World Oil Production, Solar Radio, and Other Energy News

Predictions about world oil production and an update on solar radio—a radio station that met most of its energy needs through solar electric generation—were among the energy news stories reported in this regular feature.

| July/August 1981

A DRY WELL? Political factors and technical hurdles could cause world oil production to drop by more than 20% by the year 2000, according to a recent federal study. The report forecasts a total daily production of about 50 million barrels, which represents a decline of 12 million barrels from current figures.

UPDATE ON SOLAR RADIO: WBNO, a 500-watt radio station in cloudy Bryan, Ohio that switched from conventional to solar energy in 1979 is functioning better than ever: The photovoltaic installation was expected to provide 80% of the facility's needs, but is producing 90%.

CREMATORIUM COGENERATION? A 5,000-square-foot funeral home in Corvallis, Oregon is being heated by a $30,000 system that reclaims waste heat from the complex's natural gas-fired crematory. The setup permitted the mortuary's owners to take advantage of Oregon's alternative energy tax credits.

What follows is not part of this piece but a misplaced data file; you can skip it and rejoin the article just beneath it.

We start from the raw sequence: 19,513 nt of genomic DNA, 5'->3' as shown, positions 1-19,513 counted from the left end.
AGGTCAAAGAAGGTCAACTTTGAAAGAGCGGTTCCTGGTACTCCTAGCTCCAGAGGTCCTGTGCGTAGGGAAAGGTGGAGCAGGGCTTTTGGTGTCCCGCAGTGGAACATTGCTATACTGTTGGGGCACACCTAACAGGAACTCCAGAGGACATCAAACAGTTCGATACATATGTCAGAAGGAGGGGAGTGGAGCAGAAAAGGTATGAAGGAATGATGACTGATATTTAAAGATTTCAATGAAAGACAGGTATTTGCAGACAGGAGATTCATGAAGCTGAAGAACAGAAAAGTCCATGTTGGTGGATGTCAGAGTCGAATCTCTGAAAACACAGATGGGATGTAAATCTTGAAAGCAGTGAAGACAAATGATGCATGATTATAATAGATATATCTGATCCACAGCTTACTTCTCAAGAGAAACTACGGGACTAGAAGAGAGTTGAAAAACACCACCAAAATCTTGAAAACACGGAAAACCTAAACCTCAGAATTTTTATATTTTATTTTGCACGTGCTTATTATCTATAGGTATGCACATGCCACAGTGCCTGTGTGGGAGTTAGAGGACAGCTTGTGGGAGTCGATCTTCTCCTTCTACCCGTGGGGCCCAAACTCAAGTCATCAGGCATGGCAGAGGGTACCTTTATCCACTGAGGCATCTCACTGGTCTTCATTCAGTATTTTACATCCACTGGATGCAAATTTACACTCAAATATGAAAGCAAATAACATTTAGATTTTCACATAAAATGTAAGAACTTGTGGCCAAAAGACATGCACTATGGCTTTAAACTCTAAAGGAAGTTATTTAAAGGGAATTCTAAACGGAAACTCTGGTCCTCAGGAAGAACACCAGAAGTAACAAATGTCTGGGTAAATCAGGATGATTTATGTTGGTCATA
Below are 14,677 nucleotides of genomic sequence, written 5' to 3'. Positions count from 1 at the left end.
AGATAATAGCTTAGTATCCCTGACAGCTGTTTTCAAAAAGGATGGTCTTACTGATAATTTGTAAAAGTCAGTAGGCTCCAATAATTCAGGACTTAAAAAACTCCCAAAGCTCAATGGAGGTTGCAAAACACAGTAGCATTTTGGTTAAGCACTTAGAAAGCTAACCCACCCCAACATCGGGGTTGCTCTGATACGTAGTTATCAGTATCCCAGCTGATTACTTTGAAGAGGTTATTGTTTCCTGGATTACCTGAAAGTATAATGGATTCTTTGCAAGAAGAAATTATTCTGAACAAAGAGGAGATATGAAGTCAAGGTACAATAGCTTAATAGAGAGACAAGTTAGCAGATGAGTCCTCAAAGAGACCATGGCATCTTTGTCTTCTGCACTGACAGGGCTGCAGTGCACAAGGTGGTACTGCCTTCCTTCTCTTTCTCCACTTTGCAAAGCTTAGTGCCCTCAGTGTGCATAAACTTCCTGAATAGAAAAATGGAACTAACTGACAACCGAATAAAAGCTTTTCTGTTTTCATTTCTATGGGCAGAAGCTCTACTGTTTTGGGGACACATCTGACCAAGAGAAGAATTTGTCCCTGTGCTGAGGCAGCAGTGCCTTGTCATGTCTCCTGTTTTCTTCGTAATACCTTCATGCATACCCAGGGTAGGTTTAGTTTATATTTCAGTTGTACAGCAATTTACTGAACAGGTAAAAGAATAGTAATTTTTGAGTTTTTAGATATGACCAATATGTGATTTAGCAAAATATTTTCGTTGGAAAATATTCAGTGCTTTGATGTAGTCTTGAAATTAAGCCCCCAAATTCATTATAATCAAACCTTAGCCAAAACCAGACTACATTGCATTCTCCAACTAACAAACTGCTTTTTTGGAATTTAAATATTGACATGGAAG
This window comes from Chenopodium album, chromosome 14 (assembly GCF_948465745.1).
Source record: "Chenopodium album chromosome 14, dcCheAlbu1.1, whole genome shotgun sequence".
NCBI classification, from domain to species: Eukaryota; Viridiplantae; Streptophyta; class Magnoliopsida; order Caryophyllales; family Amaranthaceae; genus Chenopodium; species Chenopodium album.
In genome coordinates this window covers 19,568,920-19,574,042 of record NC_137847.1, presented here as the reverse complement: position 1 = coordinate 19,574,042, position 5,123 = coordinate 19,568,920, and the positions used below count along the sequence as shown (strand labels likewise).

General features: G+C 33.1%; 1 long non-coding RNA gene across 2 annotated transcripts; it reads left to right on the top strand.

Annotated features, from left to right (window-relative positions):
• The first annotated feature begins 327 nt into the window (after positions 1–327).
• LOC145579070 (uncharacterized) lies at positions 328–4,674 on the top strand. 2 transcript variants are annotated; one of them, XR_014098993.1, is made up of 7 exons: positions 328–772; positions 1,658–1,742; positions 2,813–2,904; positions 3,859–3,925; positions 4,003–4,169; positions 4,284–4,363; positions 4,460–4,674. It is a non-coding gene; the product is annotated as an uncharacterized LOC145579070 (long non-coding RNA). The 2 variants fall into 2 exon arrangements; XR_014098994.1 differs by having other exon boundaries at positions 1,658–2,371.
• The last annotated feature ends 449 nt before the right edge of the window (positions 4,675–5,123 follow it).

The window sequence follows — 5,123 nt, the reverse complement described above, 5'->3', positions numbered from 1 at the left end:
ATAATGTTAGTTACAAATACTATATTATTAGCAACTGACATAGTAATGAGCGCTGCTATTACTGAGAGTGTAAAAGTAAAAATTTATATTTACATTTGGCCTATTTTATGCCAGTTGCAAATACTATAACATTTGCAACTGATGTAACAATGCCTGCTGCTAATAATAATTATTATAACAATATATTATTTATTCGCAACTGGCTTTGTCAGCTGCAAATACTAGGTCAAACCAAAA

SLOWPOKE ISN'T A LAZY HORSE: The Atomic Energy Commission of Canada has developed a nuclear reactor—dubbed "Slowpoke"—that's purported to be the least expensive and smallest unit ever designed for commercial use. Researchers say the $850,000 mini-reactor can generate two megawatts of power and claim that the plant is safe enough to replace conventional furnaces in the basements of large hotels.

WHAT ABOUT BLACK CAR SEATS? A patent has been granted for "Solatorus," a solar collector made out of discarded automobile tires. The inventor of the device says that two of the units have successfully heated homes in Orange County, New York during the past two winters.

A CORPORATE BREAKTHROUGH? Southern California Edison recently amended previous statements to say that more than 30% of its additional generation needs will derive from "renewable and alternate sources" by 1990. In the past, the company had maintained that only about 10% of its energy could come from wind, solar, or geothermal power by the end of the century. Energy analysts likened the utility's announcement to "Richard Nixon recognizing China."

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